With those weaknesses as well as a whole host of others, House of Dracula isn’t the only bad movie in the franchise, but it’s hands down the worst. I’d recommend watching it only if you’re a completist, so if you don’t feel a burning need to see it for yourself, you’re better off just skipping it.

7. House of Frankenstein (1944)

Lawrence Talbot choking Dr. Niemann in front of Frankenstein

House of Frankenstein was the penultimate film in Universal’s monster universe, and it was the first time the studio brought together all three of its major monsters. As you might’ve guessed from its low placement, it’s a pretty weak movie. It actually starts off with a fairly decent setup, but then it quickly takes a steep nosedive in quality.

The main problem with this film is that it doesn’t integrate its three monsters in a satisfying way. While Frankenstein, the Wolf Man, and Dracula are all in it, they never really interact with one another. For example, the first one to show up is Dracula, but he dies before the movie even introduces the other two.

Similarly, even though the human characters stumble upon Frankenstein and the Wolf Man at the same time, Frankenstein spends almost the entire rest of the film in a more or less comatose state, just waiting to be revived. Then, by the time he finally does get his strength back, the Wolf Man is already dead.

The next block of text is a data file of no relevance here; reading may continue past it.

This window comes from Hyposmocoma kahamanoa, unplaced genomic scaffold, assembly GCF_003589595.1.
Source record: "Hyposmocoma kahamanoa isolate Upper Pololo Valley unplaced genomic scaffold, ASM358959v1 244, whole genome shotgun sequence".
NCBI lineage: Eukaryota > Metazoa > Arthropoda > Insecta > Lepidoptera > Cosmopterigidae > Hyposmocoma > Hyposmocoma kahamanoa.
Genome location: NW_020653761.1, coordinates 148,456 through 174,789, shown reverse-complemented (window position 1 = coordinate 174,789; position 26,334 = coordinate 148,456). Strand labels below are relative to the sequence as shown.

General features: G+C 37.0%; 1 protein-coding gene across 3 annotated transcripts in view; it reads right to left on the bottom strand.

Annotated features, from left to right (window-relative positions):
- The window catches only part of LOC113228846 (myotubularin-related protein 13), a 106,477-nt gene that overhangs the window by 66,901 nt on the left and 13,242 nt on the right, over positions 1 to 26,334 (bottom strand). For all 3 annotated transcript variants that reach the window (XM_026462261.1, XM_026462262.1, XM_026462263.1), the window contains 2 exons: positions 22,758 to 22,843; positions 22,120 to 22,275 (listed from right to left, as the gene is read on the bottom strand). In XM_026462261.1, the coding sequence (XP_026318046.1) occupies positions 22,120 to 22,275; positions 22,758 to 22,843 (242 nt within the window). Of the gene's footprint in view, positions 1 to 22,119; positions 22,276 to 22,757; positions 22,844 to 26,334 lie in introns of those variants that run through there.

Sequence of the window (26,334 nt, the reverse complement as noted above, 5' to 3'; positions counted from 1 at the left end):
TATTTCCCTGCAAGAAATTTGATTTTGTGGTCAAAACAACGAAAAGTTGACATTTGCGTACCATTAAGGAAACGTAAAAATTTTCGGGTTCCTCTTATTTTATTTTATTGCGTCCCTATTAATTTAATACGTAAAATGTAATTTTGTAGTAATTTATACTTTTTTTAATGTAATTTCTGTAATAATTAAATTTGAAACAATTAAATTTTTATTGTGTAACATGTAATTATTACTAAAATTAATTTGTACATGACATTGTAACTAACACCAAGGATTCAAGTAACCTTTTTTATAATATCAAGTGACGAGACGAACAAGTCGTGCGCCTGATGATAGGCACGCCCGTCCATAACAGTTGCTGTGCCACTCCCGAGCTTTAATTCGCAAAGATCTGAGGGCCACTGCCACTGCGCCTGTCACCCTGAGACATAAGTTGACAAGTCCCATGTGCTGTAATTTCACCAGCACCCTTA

So if you go into House of Frankenstein expecting an all-out monster mash, you’re going to be disappointed. To be frank, you’ll be disappointed if you expect a good movie at all. It’s not the worst entry in Universal’s Frankenstein franchise, but it’s still not one that anybody but the most hardcore fans needs to bother with.

6. The Ghost of Frankenstein (1942)

Frankenstein looking at a little girl

The final solo Frankenstein film that Universal made, The Ghost of Frankenstein was also the first time someone other than Boris Karloff played the monster (that honor went to Lon Chaney, Jr.), and it shows. You don’t realize how great Karloff was until you see someone else try to fill his shoes. It’s not that Chaney was bad. Far from it. Karloff was just so good that you really miss him no matter who else was in the role.

But other than that, this movie is pretty enjoyable. Bela Lugosi reprises his role as the fantastic hunchback villain Ygor, and the story is engaging enough that you don’t get bored with it. It’s nothing groundbreaking, but at a brisk sixty-eight minutes, it doesn’t need to be. There are much worse ways to spend that time, so if you’re a fan of Frankenstein or of Universal’s classic horror films in general, The Ghost of Frankenstein is definitely worth a watch.